GOP state Sen. Harvey Peeler, for his part, said he was "deeply disturbed that no one knew where Gov. Sanford was over the last five days," the newspaper reported. "He left the country and deliberately made himself unavailable without delegating power to the lieutenant governor. In the process, he misled his staff, who unknowingly misled the public."
Jack Bass, a political scientist at the College of Charleston, told NationalJournal.com that "the real question here is, 'Why should he not resign?' It was more than being out of touch. It was apparently lying to both his staff and to the people of South Carolina.... The question has been properly asked by legislative leaders as to what would happen in the event of an emergency and a perceived need to call out the National Guard, with only the governor having that authority."
Waring Howe, a longtime Democratic official in South Carolina, said that in his view, Sanford's disappearance without any forwarding information rises to the level of "malfeasance." Suggestions that Sanford resign or be impeached are already floating around the state.
About the only support Sanford is getting at the moment is from Andy Brack, publisher of the Statehouse Report, a nonpartisan political newsletter in the Palmetto State. Brack has posted a column urging the media to back off on Sanford and is planning to post another one today recommending that the governor not resign.
"Some see this as odd, as I am such a vocal critic of him," Brack told NationalJournal.com. "But this thing is personal and has gotten out of hand. He should be criticized on policy, not personal failings."
Brack said that the most the legislature should do is pass a resolution "to encourage any governor to be in constant contact by phone and e-mail if he leaves the state's borders."
He added, "Quite frankly, this guy has governed -- and been a primary spokesman for -- a failed policy position on the stimulus money for several months while his other life was in turmoil. I believe Mark Sanford is a compartmentalizer -- that he can continue to serve as governor as the day job while he cleans up his private life as a night job."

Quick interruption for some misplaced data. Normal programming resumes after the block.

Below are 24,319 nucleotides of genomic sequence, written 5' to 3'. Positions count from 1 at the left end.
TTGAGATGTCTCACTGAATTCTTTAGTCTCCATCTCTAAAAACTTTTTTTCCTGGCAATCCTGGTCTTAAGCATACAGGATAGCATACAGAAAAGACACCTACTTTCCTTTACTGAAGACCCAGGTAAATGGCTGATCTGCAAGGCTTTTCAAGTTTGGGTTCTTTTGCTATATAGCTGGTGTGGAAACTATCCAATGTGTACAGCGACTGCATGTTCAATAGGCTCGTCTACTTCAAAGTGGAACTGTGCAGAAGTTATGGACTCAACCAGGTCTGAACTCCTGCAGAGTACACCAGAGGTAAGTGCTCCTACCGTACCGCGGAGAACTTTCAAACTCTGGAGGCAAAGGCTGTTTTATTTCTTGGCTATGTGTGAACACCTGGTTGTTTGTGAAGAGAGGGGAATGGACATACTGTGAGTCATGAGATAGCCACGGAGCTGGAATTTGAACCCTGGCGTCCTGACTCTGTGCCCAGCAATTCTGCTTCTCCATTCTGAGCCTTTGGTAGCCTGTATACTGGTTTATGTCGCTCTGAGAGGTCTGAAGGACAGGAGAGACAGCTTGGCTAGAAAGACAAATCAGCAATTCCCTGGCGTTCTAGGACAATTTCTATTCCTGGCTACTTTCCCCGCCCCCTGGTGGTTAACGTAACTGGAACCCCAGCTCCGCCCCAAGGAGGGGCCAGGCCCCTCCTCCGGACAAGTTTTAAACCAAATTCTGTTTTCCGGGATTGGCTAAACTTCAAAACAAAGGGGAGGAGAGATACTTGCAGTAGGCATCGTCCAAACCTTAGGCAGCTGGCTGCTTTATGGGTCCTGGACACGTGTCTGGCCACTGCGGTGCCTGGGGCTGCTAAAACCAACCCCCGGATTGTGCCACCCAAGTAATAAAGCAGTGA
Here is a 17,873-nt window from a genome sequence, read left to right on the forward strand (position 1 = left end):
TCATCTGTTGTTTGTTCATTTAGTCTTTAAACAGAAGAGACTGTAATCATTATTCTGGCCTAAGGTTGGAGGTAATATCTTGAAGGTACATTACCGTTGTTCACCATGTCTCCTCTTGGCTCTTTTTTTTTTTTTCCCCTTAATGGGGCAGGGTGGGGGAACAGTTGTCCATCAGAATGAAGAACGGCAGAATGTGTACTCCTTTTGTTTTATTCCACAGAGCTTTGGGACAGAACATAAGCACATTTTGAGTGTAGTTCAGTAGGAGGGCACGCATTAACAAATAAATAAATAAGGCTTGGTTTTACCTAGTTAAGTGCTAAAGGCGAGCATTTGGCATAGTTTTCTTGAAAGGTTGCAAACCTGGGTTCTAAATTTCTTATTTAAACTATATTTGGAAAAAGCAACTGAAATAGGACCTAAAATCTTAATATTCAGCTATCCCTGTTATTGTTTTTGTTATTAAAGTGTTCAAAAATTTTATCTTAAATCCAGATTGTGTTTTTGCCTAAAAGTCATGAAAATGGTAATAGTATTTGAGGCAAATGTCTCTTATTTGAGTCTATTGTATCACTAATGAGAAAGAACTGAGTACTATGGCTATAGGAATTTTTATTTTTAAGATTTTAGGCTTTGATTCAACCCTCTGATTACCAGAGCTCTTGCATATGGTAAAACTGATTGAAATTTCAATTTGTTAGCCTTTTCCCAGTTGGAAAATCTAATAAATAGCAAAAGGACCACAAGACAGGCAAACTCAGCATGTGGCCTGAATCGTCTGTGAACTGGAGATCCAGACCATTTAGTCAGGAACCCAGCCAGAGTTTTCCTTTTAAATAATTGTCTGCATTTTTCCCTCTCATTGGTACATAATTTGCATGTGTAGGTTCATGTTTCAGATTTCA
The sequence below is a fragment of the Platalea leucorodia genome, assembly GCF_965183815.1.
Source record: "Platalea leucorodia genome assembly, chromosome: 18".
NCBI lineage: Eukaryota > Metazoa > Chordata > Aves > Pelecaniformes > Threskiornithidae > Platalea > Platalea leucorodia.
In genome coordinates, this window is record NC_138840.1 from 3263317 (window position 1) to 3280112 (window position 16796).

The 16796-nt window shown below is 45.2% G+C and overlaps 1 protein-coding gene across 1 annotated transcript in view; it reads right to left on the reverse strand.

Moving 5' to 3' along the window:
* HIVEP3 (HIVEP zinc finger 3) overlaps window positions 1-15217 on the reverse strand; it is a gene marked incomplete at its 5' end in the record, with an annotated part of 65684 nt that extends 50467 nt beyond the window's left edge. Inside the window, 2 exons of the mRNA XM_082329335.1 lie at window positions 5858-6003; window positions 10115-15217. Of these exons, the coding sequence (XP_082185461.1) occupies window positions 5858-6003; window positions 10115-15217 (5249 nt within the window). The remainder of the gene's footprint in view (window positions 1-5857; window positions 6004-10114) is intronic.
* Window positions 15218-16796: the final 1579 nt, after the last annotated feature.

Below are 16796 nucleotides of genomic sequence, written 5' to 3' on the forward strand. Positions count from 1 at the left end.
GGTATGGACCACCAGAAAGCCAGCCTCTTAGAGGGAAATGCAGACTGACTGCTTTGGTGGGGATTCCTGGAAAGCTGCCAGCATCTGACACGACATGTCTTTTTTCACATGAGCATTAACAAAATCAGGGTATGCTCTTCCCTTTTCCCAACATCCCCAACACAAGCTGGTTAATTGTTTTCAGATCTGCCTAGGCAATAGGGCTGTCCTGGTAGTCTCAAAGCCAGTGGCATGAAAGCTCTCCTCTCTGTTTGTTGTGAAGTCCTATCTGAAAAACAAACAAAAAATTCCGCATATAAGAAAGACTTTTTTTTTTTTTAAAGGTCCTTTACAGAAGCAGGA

The closest parallel to Stanford's disappearance in recent years -- though it's far from exact -- involved Rhode Island Gov. Donald Carcieri (R), who was unreachable on a trip to visit troops in the Middle East when a major snowstorm hit the state in December 2007. Lt. Gov. Elizabeth Roberts (D) complained that she was hampered in efforts to lead the storm recovery in his absence and said that his aides were unwilling to work with her.
While Rhode Island observers disagree on whether Carcieri was hurt over the long term by the controversy, it did provoke serious concerns at the time.
"There was a considerable amount of outrage about the handling of the December 13 snowstorm, both public and political," said Arianne M. Lynch, a Providence-based political consultant. "The public relations fallout continued for quite some time, culminating in the firing of a top state emergency management official by the governor, the firing of a City of Providence emergency management official and the eventual resignation of the Providence Superintendent of Schools," due to schoolchildren being stranded on school buses as late as 11 p.m.
But actual constitutional changes involving gubernatorial succession are rare. One of the few examples of such a change came in New Jersey. After several instances in recent years in which the president of the state Senate had to become acting governor -- in some cases for months at a time -- New Jersey voters finally created an office of the lieutenant governor in a statewide ballot measure in 2005. The first lieutenant governor in the Garden State is set to be elected this fall.
There's even an example of a gubernatorial candidate being denied the office in part because of a Sanford-like absence. In 2001, Rep. Steve Largent, R-Okla., went off the grid on a hunting trip to Idaho that, as chance would have it, coincided with the Sept. 11 terrorist attacks. When he came back and faced questions about where he was when the World Trade Center fell, Largent was captured on tape uttering an obscenity at a reporter -- video footage that, inevitably, was turned into a campaign attack ad by one of his opponents.
Louis Jacobson is a contributing editor with National Journal.